Lindsey Stephenson is a Postdoctoral Research Associate affiliated with the Department of Near Eastern Studies and the Center for Digital Humanities. She is a social historian of the Middle East and Western Indian Ocean. Her most recent work looks at social and cultural transformation in the Persian Gulf in the early twentieth century. Her dissertation focused specifically on the migration of Iranians across the shores of the Gulf and the ways in which this phenomenon was shaped by state building projects and global capital markets.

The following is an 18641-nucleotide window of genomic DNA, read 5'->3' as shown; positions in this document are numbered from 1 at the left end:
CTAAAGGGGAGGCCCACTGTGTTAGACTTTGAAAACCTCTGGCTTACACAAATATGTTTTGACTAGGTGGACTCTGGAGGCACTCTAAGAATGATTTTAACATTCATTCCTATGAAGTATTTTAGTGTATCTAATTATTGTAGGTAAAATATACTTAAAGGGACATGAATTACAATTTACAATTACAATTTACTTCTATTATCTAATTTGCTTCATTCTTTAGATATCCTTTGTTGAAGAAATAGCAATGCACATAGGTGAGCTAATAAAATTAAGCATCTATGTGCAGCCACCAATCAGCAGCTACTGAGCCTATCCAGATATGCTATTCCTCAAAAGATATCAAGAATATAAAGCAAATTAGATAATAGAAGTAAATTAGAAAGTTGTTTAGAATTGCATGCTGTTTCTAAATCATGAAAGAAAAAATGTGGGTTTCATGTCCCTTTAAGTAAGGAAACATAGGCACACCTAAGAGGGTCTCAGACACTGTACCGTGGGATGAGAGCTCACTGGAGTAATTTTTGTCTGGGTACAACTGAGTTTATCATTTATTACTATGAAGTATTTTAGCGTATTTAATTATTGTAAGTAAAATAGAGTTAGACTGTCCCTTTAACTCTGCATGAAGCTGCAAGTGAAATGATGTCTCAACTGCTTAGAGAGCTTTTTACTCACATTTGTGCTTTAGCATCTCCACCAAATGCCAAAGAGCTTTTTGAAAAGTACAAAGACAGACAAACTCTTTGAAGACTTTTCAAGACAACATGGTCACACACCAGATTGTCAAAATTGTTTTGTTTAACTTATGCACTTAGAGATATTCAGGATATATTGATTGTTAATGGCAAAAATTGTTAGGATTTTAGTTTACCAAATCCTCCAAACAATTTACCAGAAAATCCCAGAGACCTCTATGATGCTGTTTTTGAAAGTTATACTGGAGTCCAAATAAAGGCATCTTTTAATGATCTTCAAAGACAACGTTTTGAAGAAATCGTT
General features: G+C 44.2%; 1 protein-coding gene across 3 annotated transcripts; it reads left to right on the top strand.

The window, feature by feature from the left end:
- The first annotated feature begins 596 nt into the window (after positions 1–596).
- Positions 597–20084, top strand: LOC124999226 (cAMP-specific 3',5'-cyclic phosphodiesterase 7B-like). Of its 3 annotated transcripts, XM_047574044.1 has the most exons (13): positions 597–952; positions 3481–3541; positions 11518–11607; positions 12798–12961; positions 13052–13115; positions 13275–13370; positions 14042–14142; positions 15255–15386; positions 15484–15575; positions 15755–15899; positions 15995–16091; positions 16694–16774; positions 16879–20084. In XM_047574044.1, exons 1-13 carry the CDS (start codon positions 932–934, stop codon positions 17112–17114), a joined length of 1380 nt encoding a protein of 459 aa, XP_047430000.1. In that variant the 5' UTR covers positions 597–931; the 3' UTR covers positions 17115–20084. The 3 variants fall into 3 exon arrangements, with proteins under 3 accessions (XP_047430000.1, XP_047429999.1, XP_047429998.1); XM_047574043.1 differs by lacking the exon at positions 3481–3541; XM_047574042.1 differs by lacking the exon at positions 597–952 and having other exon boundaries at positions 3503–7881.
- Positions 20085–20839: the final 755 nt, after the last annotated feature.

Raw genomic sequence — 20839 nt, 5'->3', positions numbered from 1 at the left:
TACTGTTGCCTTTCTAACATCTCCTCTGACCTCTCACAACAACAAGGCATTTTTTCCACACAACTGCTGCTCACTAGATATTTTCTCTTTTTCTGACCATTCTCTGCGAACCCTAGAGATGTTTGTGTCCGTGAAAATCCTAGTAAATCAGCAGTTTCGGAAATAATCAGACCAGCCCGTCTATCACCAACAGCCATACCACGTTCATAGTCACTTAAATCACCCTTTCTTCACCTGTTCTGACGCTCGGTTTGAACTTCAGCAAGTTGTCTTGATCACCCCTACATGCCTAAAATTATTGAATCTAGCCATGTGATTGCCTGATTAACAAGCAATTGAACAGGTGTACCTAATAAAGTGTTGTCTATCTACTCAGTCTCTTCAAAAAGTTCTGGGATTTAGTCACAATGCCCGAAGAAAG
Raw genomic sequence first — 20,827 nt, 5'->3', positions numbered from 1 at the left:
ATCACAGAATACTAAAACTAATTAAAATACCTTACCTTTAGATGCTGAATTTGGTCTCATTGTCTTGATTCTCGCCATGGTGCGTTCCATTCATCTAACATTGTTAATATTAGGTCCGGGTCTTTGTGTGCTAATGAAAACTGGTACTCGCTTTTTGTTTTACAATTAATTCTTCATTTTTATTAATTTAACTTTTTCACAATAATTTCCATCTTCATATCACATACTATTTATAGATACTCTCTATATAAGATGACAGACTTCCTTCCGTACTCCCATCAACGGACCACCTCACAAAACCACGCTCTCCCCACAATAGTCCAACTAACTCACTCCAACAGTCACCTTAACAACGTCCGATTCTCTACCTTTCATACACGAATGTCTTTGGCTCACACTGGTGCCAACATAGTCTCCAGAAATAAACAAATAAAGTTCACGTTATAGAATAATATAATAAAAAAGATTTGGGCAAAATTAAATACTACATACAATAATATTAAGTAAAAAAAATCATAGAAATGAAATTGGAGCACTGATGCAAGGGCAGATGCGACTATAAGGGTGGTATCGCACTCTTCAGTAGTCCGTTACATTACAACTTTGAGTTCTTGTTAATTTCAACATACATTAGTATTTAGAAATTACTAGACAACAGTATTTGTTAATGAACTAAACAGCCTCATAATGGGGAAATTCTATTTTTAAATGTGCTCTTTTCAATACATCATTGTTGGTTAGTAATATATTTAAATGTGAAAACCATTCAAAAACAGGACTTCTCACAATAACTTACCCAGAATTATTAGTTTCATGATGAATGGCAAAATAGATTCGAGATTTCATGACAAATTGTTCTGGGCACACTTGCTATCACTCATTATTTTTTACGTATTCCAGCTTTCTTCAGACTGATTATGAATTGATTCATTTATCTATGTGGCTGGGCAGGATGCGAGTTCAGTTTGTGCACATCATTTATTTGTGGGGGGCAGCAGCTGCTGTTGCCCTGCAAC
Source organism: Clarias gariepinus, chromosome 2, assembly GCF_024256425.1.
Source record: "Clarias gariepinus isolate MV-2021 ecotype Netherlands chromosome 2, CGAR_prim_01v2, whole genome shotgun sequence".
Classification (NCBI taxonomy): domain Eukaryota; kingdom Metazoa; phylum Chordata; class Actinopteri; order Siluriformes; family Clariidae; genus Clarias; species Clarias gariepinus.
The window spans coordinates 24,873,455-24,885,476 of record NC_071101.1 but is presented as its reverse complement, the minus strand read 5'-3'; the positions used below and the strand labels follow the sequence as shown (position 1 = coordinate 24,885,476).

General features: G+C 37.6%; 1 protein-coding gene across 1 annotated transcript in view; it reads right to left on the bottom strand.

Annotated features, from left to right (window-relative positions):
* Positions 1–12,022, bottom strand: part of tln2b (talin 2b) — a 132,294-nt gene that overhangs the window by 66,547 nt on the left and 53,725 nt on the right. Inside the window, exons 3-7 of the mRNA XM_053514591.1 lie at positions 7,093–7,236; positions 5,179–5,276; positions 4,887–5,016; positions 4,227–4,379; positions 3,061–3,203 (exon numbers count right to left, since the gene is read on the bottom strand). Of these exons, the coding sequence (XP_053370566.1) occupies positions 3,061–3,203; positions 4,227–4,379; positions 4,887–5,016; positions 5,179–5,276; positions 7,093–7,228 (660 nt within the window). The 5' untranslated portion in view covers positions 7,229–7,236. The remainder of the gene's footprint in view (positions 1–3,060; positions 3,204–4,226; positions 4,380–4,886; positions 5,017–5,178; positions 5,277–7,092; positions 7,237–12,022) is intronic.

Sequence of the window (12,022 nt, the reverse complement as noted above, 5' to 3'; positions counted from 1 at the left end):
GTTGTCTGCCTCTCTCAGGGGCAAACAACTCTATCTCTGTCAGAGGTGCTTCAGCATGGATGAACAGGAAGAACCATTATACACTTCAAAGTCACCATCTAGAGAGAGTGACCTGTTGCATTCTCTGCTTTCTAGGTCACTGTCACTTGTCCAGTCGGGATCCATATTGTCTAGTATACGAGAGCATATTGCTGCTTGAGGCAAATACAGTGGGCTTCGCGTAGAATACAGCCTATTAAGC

She is currently working on a project with the Center of Digital Humanities to create a database of court records from the British Political Agent's Court in Bahrain (1920-1950). These records represent a previously untapped source of social history in the Gulf, but the nature of the British Empire's involvement in the region, and the way in which various overlapping legal authorities managed mundane legal matters.
Lindsey's next project takes on the question of periodization in the Middle East, and specifically how the gradual experience of modernity in the Gulf region led to the reorientation of either shore away from the economic world of the Indian Ocean arena and inwards towards landed, nationalist subjectivities.